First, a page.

What is the purpose of a service advisor? One previous trainer said that the purpose of a service advisor is “Get car in shop!” While that may be part of it, there is much, much more involved. Perhaps the first job of the service advisor is to get the car (or truck) into the shop, so that it can be properly diagnosed and assessed to determine exactly what the specific needs are.

“Get car in shop” is the first challenge. Customers typically ask three basic questions: Do you do it? When can you it? How much will it cost? Having prepared answers for these three questions will certainly help you get that car in the shop.

  1. Do you do it? Easy one, Yes or no.
  2. When can you do it? Now, there are two trains of thought for this. Some trainers will ask the customer if they can bring it in right away. Once they “get car in shop”, then they worry about how soon they can actually get to it. The other option is to look at your schedule and plan accordingly. If you really want to tick a customer off, get their car in and don’t look at it for days or weeks. Your shop flow and shop policy should give you indications of how to proceed here. If the shop has no policy in place, ask your manager how you should handle it.
  3. How much will it cost? The dreaded “How Much” question. Again, you should check shop policy, but tread lightly. Some services are menu priced and easy enough to quote, but there can still be a danger. If it is not a menu priced item, tell the customer that the only way to provide an accurate estimate is to have the vehicle inspected by your technician, and then you can call them with options BEFORE making any repairs. There are multiple responses for the “how much” question that we will be looking at more closely in a future article.

Once an effective service advisor has gotten the car into the shop, stage 2 of the advisor’s purpose comes into play.

In most independent shops, this is where the real work begins. The service advisor must get accurate information from a technician. For technicians, this means describing to the advisor the three C’s: Concern, Cause, and Correction. What was the original concern? What caused the failure? And what is needed to correct it?

“The water pump is shot” is not a proper response. Does that mean there is a bullet hole in it? Perhaps a better technician response is to say something like: “The coolant leak is from a failing internal seal that is evident from the coolant leaking from the weep hole. The water pump needs to be replaced to correct the coolant leak concern. I also recommend flushing the coolant system to help prevent future failures.”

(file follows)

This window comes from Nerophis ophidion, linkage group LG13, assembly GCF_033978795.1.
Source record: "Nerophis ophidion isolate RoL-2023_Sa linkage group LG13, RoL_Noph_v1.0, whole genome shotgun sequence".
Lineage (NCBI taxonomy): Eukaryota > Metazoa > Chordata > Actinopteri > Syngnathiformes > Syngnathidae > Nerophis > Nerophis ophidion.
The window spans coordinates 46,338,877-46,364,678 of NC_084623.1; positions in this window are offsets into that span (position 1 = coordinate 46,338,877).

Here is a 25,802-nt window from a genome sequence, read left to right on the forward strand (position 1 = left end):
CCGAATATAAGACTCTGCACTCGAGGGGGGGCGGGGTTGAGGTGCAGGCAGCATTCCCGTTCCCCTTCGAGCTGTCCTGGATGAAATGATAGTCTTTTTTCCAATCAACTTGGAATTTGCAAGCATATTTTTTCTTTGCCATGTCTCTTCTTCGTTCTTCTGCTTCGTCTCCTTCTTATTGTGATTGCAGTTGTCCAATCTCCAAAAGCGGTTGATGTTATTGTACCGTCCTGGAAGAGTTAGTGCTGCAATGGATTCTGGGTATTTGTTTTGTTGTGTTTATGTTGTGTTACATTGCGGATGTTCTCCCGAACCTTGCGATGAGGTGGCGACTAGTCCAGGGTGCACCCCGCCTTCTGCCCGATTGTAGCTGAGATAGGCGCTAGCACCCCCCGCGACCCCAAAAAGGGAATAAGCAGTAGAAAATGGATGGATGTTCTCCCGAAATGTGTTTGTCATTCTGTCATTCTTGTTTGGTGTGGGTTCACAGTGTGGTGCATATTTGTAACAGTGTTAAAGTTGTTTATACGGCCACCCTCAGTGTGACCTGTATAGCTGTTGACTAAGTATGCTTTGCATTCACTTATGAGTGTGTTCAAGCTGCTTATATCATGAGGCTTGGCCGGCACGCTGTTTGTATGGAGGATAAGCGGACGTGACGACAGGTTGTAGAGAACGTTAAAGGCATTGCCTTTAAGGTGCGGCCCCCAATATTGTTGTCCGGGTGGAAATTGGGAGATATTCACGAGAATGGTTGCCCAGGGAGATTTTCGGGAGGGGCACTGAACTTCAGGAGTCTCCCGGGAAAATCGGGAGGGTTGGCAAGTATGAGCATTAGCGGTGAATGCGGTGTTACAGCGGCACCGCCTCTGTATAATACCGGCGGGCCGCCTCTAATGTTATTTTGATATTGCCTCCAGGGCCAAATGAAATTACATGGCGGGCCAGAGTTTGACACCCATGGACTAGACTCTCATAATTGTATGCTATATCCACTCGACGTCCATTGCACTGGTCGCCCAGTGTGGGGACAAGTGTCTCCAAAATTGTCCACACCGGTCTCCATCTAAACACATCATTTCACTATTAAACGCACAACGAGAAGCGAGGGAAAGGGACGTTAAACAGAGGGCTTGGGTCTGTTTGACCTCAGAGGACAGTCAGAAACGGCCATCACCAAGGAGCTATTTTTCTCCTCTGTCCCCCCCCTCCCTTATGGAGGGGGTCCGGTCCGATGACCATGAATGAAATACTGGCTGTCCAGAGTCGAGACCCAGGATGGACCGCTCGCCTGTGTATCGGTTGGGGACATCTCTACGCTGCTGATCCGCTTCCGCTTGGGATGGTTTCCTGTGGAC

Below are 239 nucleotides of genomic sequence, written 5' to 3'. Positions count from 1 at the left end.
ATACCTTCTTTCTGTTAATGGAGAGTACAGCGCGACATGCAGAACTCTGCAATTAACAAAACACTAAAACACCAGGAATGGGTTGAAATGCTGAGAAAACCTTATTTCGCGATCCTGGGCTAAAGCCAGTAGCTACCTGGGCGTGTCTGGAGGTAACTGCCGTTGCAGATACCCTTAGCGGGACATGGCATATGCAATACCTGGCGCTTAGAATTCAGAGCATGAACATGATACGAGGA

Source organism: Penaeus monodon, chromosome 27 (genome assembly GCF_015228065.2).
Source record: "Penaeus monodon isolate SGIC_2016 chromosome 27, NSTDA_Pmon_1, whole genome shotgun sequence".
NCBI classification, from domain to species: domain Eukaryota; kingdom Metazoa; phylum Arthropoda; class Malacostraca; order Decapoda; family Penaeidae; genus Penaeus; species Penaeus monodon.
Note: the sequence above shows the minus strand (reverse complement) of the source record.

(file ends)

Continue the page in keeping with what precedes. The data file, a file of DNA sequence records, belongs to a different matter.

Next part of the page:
With a description like that, the service advisor can confidently create an estimate and advise the customer. I have told my techs, “If you want me to sell the job, you have to sell me on it first.” Not only is the service advisor now able to ease a customer’s stress over a coolant leak, the shop is also able to provide a much overlooked service by flushing the coolant system. Now might even be a good time to recommend a thermostat replacement if the engine has ever run hot. Or, you could just replace the water pump and wonder why the Average RO is so low.

Next step: Remember the joke about how to get to Carnegie Hall? “Practice man, Practice.” Practicing how you are going to present a repair to the owner will greatly increase both your professionalism to the customer, and ultimately, total sales. If the customer has confidence in the advisor and the shop, they are much more likely to approve a repair.

Advising an owner of additional needed services is a major part of the purpose of the advisor. Here is a place for caution as well. As with many things in life, the secret is intent. Is it your intent to serve the customer by saving them money and increasing the reliability of their vehicle? Or is it to increase total sales and possibly your own paycheck? If the customer senses that you are only trying to make a sale, you have lost credibility and trust with that customer.

The next discussion brings up one of the controversies between advisors and techs. Because the advisor is the contact with the customer, they are more in touch with the needs and wants of each customer. Techs focus on fixing problems. It has been the eternal battle cry of the technician to not be pulled off one job to work on another. However, the advisor has a better feel for which jobs need to have priority. The advisor must have the authority to make those decisions. And I know that every tech reading this just groaned. Trust me, I feel your pain. This topic is worth an article all to itself. In the end, the advisor is the Traffic Cop of the shop and has to orchestrate the flow based on the needs of the customer.

While this article can only touch on some of the most obvious purposes of the advisor, there is one more item to discuss. You must be able to answer all of a customer’s questions. Which means, the tech must answer all of your questions. Not being able to answer questions about the repair removes a customer’s confidence in the shop as a whole. If you really want to upset a tech, pull him off a job to come answer some basic questions about a repair.

This also brings up another pet peeve: the PMI. Have you ever had a customer ask if the tire pressures were checked? With no PMI, how can you truthfully answer that? Worse yet is if you tell them it was done and they go out to find a flat or TPM light on. A properly completed RO and PMI can go a long way to providing the advisor with needed information to answer all of a customer’s questions.

Until next time. Keep your knife sharp and your powder dry.

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